First came ''Buffy: Season 8.'' Now Joss Whedon's literary universe expands further with ''Angel: After the Fall.'' But does the new book deliver? PLUS: A new Dan Dare adventure

By EW Staff
Updated December 05, 2007 at 05:00 AM EST

Joss Whedon, Brian Lynch, Franco Urru
(Monthly; issue No. 1 is on sale now)
Hot on the heels of Dark Horse’s acclaimed and best-selling Buffy: Season 8 comic book series written and overseen by Joss Whedon, IDW Publishing now comes out with Angel: After the Fall, a funnybook vision of what that show’s season 6 would have been. Only co-plotted and blessed by Whedon, the comic picks up in the aftermath of the canceled show’s famous cliffhanger/not-a-cliffhanger finale, with the vigilante vamp backed into a corner, determined to fight off the demon hordes unleashed by the diabolical Wolfram & Hart, forever and ever and always. Here, we learn that Buffy’s ex-boyfriend survived this onslaught of apocalypse — but Los Angeles has not. In fact, the City of Angels has been turned into a literal hell on earth, divvied up by demons engaged in a brutal turf war. Angel does his best to help the human souls stuck in this hellacious jam, assisted by old allies Connor, Gunn, and one big-ass fire-breathing dragon. Fret not, girls: Spike turns up in issue 2. FOR FANS OF… Nostalgia, winky-shlocky horror, good vamp-on-bad vamp action, and, of course, all things Whedon. DOES IT DELIVER? Just like Angel the TV show was always a good-but-not-great little brother to the superior flagship Buffy show, Angel: After the Fall is an adequate companion piece to the Buffy: Season 8 series. But I have quibbles. Scripter Brian Lynch does an okay job replicating Whedon’s banter, though sometimes it feels forced. The L.A.-gone-to-hell angle is clever, but it’s still same old, same old Angel, defending his city from Wolfram & Hart insanity, and that was already getting old by the end of the show. Fans will surely get a fuzzy thrill out of seeing Angel and company back in action, and in official ”canon” stories, no less. But it would be nice if it tried to be a little more interesting. B- — Jeff Jensen

Garth Ennis and Gary Erskine
(Monthly; issue No. 1 is on sale now)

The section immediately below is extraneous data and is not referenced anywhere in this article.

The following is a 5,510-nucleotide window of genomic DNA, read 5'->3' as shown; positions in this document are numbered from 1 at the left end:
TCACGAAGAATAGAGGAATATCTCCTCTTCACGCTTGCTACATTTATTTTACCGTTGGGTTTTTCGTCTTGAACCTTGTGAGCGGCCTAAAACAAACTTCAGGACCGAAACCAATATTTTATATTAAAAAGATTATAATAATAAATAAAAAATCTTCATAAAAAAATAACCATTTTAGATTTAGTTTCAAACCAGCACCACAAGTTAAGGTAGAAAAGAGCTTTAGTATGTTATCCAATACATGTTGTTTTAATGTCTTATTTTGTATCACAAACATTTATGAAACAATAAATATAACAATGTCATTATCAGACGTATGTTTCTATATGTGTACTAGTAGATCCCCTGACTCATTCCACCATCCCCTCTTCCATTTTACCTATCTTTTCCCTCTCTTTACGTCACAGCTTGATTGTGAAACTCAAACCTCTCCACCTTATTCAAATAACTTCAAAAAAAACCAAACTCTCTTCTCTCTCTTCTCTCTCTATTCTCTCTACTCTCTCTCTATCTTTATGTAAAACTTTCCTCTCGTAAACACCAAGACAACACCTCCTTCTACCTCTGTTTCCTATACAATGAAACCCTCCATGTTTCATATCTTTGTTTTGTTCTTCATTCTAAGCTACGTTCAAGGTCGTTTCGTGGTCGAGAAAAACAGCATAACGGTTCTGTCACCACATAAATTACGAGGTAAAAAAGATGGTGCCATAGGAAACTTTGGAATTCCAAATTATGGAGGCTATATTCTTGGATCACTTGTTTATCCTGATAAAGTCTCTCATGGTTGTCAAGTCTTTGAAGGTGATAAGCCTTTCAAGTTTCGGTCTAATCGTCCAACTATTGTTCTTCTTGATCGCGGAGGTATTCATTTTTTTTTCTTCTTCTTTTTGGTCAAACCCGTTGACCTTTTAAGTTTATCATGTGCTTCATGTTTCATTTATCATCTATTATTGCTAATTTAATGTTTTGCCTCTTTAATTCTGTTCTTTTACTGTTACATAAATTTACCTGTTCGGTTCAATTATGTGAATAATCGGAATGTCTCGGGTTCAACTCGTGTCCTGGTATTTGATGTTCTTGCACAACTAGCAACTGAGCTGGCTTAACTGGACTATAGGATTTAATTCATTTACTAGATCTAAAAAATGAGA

Once upon a time, one of Earth’s most decorated Space Fleet captains, the inimitable Dan Dare, would save the world from intergalactic thugs more times than the Milky Way has planets. These days, the retired officer — ruggedly handsome, like an English, bomber-jacketed Marlboro Man — spends his days taking strolls, enjoying a pint or two, and of course living on an entirely different planet. (That nuclear war which resulted in America and China destroying each other apparently didn’t sit too well with the dude.) But one never loses one’s ties to home, he learns, when Britain’s embattled prime minister arrives with news that a series of attacks on Fleet ships may be orchestrated by Mr. Dare’s old alien arch-nemesis, The Mekon. FOR FANS OF… Buck Rogers; creator Frank Hampson’s original Dan Dare DOES IT DELIVER? This new title for Virgin Comics is actually a bygone favorite. Still, boldly rebooting a respected English serial could just as easily be a clumsy move by the fledgling imprint, which tends to shill their comics as movie properties… before actually crafting decent stories. (And since you’re asking: Yup, they’re said to be developing a Dare flick.) So far, their gambit is paying off. The characteristically heavy-handed Ennis — famed for his gloriously bloody-and-bawdy supernatural Western Preacher, and for arguably riding that one-trick pony one too many times — shows remarkable restraint, propelling this action-adventure with plot-driven, no-nonsense storytelling. (Erskine’s crisp, bright panels, paired with Bryan Talbot’s Technicolor cover, certainly doesn’t hurt either). Whether the Irish writer can continue to tame himself: That will be Dan Dare’s ultimate challenge. B+ — Nisha Gopalan